From Maryland State Police:
Governor Martin O’Malley announced Maryland reached a record low number of victims killed in traffic collisions in 2010 – 496 fatalities. The previous low was in 2009 with 550 people lost, a nine percent decrease.
“The efforts of law enforcement, educational outreach and better engineering to reduce fatalities on our roads have achieved positive results,” said Governor O’Malley. “But for those who lost loved ones in traffic crashes last year, 496 victims are still far too many. Our new law strengthening the texting while driving ban is another step toward continuing to reduce traffic deaths.”
Beginning October 1st, if you are thinking of picking up your phone and reading emails at a red light, don’t. The prohibition of texting and driving became law two years ago, but did not exclude reading texts. That loophole is now closed. Maryland’s Texting While Driving Law took effect on October 1, 2011 and prohibits all drivers in Maryland from using an electronic device to write, send, or read a text message while operating a motor vehicle in the travel lanes of the roadway. The law does not apply to texting 9-1-1 or using a global positioning system.
“We have seen dramatic declines in traffic fatalities in Maryland in recent years and we want that trend to continue,” Maryland State Police Superintendent Colonel Marcus L. Brown said. “That is why police officers across Maryland are working hard with state and local agencies to inform and educate our citizens about the dangers of texting and cell phone use while driving. We know these activities can be major distractions to drivers and can have deadly consequences.”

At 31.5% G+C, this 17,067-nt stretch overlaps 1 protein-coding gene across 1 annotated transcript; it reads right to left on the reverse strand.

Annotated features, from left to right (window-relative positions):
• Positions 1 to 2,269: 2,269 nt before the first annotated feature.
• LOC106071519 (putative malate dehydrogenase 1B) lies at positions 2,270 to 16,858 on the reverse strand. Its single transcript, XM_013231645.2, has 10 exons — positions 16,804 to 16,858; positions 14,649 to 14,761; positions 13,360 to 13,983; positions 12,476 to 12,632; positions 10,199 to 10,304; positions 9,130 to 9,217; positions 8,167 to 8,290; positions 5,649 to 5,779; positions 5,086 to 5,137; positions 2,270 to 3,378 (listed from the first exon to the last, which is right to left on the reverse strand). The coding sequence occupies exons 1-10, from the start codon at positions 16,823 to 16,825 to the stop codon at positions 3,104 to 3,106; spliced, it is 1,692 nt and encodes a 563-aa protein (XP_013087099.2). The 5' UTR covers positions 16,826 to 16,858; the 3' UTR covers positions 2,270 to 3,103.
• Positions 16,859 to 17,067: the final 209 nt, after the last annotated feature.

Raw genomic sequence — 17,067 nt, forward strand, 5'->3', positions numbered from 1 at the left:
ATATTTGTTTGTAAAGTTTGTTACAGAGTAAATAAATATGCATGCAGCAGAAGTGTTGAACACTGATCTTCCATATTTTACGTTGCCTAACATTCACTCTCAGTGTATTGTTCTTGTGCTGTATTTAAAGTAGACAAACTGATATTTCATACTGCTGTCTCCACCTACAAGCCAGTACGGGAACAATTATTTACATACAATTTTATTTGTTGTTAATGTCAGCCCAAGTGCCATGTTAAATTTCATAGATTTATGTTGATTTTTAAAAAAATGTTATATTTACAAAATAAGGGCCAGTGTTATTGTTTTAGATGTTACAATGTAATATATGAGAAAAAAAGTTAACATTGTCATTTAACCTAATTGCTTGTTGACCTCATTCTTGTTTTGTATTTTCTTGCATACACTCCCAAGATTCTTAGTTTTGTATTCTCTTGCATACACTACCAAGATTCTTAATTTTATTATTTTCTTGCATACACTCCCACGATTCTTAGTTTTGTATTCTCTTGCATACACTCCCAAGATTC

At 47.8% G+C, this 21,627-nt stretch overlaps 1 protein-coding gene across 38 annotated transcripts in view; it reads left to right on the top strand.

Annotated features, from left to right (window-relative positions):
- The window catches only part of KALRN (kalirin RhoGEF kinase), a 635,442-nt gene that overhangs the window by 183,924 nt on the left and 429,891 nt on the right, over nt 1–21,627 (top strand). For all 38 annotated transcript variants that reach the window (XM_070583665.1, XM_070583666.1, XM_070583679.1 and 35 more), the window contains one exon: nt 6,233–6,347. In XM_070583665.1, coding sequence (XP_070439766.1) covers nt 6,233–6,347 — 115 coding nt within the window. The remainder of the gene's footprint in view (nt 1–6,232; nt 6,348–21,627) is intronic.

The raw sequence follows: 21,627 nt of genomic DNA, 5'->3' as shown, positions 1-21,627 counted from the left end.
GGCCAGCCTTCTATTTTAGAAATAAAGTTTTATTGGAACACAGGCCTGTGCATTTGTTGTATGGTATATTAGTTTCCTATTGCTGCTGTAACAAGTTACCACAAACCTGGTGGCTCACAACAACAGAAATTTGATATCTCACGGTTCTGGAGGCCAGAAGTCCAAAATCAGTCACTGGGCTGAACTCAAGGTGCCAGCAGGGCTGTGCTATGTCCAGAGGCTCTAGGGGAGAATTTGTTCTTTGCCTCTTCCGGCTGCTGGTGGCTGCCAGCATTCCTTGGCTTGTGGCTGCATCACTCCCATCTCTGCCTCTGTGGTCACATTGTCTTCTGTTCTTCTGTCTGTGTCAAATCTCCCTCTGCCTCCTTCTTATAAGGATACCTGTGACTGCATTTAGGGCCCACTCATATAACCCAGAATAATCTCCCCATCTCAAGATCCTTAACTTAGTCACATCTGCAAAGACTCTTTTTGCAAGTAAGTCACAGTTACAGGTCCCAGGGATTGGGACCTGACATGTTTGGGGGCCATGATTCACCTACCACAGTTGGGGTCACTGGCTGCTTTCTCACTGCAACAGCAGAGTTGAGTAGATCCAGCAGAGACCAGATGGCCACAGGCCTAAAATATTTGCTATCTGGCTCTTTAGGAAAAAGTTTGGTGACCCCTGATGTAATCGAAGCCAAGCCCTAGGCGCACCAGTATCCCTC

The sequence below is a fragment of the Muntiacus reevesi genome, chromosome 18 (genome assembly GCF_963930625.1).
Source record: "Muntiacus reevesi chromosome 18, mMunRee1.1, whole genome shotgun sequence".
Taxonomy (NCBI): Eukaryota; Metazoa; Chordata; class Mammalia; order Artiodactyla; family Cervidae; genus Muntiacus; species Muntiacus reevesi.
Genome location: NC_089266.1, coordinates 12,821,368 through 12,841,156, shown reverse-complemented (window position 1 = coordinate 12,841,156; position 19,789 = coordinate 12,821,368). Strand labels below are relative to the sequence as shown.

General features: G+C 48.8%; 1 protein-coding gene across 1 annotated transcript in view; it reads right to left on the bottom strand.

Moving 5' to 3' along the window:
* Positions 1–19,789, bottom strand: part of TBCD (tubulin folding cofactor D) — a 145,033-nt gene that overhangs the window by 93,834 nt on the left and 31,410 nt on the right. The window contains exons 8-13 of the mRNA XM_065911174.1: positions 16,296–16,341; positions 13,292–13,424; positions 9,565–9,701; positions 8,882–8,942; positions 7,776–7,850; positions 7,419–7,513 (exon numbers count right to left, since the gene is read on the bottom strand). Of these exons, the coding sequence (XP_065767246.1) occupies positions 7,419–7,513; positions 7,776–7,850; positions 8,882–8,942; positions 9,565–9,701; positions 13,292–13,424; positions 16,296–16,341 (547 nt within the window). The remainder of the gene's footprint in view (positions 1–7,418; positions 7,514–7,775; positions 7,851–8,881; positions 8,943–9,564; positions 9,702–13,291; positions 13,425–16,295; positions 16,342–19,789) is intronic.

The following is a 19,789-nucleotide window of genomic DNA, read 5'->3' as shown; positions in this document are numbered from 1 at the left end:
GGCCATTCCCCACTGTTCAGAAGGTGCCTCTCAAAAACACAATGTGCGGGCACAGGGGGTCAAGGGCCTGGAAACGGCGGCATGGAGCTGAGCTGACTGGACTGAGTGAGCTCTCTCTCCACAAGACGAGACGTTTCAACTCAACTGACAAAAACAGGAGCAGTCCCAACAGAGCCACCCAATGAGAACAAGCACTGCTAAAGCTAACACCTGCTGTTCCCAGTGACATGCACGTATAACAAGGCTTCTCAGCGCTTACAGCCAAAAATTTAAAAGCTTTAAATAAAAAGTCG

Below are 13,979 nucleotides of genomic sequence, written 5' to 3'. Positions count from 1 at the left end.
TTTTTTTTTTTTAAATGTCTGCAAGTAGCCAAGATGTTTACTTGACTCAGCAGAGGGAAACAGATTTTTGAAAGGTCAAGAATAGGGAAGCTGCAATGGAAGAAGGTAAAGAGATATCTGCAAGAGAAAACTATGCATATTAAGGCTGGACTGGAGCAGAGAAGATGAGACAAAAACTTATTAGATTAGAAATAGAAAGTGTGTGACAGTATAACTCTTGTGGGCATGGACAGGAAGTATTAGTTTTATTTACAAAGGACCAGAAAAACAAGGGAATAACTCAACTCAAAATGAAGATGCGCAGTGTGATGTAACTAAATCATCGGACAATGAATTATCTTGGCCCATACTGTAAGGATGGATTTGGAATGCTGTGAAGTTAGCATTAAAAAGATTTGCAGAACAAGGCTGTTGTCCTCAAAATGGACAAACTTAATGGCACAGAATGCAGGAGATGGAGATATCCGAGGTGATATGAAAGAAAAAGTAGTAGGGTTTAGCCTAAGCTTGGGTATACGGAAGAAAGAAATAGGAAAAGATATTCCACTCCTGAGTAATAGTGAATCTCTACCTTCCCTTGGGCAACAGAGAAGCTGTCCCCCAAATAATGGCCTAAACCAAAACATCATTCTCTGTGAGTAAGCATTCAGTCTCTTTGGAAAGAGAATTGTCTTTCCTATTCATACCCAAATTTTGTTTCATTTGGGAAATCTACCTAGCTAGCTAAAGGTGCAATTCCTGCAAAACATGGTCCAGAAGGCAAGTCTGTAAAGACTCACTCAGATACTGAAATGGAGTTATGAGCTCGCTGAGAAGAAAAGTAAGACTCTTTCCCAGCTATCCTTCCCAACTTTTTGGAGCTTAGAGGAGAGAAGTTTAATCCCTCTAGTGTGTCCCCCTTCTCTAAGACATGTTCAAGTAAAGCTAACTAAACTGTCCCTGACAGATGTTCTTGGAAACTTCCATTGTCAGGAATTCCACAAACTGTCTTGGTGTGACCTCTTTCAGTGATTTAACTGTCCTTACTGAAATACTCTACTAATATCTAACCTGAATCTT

The texting law is a primary enforcement law and the activity is a misdemeanor crime. A first offense carries a fine of $70 and a second offense fine is $110. According to the US Department of Transportation, an estimated 800,000 vehicles nationally were driven by someone who used a hand-held cell phone during their drive last year.
The AAA Foundation for Traffic Safety reports that 67 percent of drivers admitted to talking on their cell phones within the last 30 days, and 21 percent of drivers indicated they had read or sent a text or e-mail message. That figure rose to 40 percent for drivers under the age of 35.
The first texting while driving law took effect October 1, 2009 and the hands-free cell phone bill became law one year later. From the time each law took effect, police officers from 76 Maryland police departments who use the State Police Electronic Traffic Information Exchange system have issued 587 warnings and 379 traffic citations for driving while texting. Police have issued 4,021 warnings and 5,227 citations for failure to use a hands-free cell phone while driving. Included in those numbers are 325 warnings and 240 citations for texting and 1,859 warnings and 2,905 traffic citations for cell phone use issued by the Maryland State Police.